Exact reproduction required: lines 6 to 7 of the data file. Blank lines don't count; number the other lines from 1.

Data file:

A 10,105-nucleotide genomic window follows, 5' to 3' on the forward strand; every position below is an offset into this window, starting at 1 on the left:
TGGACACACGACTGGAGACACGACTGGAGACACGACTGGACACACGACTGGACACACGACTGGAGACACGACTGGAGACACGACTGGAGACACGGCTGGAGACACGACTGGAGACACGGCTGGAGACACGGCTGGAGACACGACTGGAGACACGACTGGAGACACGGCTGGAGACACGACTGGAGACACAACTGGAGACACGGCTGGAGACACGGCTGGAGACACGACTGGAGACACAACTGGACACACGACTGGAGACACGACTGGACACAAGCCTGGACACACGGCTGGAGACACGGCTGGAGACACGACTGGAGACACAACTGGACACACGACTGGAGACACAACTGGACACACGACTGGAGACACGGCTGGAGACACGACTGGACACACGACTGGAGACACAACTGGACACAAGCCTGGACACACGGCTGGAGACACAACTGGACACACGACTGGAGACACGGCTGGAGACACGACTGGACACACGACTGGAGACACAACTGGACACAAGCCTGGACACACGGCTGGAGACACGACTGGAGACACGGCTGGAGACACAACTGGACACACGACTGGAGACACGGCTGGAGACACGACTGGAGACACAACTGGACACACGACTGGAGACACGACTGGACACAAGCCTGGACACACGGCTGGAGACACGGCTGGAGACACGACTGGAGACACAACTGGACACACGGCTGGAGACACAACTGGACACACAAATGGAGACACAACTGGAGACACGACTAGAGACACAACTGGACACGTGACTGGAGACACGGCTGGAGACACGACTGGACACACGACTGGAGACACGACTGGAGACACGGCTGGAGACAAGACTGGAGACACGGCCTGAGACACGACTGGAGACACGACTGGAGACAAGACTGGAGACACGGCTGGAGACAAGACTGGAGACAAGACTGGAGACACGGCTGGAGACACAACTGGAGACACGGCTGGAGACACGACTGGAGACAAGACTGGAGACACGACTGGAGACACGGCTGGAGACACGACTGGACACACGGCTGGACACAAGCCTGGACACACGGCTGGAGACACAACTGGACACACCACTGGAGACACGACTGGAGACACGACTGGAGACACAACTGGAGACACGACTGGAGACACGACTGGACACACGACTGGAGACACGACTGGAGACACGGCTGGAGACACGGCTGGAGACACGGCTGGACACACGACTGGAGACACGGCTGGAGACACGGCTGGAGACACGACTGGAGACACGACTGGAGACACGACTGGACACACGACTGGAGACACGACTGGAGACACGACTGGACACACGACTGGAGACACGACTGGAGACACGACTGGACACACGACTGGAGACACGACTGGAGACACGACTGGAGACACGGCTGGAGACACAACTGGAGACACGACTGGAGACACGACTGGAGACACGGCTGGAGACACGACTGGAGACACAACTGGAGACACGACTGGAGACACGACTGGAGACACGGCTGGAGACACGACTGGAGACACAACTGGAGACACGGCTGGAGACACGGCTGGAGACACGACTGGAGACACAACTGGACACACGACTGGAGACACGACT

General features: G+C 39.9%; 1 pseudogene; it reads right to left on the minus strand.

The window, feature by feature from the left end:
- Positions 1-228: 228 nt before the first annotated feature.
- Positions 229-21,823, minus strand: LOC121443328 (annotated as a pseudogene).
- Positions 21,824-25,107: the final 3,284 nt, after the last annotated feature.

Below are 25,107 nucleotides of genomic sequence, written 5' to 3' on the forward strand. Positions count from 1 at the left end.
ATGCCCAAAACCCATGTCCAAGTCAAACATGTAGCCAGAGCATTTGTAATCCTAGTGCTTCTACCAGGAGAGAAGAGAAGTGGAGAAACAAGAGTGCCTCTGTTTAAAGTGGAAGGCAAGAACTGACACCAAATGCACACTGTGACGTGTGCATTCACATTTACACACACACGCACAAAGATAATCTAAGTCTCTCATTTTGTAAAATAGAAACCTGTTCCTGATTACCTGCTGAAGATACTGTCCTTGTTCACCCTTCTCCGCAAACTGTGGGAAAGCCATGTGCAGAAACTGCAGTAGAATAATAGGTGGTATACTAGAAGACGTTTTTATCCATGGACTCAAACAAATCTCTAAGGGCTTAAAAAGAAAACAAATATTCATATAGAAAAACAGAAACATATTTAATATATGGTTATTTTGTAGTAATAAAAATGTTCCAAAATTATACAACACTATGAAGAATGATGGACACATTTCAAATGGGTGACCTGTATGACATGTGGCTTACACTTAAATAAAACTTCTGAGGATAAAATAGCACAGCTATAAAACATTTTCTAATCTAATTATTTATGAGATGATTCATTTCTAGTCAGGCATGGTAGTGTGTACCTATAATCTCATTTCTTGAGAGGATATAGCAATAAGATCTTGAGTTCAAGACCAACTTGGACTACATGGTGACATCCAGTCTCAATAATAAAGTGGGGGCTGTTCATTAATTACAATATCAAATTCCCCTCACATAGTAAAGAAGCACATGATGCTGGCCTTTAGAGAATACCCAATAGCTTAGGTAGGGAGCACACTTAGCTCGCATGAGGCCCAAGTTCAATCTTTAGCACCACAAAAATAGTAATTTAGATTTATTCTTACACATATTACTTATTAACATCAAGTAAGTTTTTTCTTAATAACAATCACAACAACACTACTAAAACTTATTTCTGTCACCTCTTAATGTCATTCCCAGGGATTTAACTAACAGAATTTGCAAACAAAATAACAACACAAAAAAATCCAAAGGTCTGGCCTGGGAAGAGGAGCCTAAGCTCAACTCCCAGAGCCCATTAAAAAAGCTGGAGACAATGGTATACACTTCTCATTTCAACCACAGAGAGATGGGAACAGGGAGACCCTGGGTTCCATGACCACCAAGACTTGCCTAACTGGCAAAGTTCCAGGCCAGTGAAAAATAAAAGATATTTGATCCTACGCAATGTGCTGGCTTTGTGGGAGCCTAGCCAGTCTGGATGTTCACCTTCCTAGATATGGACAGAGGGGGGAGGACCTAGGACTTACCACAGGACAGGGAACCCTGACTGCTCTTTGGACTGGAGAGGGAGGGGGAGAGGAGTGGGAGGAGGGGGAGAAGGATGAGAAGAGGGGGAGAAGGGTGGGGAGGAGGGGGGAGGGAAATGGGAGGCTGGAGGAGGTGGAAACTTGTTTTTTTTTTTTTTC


- Positions 229-21,823, minus strand: LOC121443328 (annotated as a pseudogene).
- Positions 21,824-25,107: the final 3,284 nt, after the last annotated feature.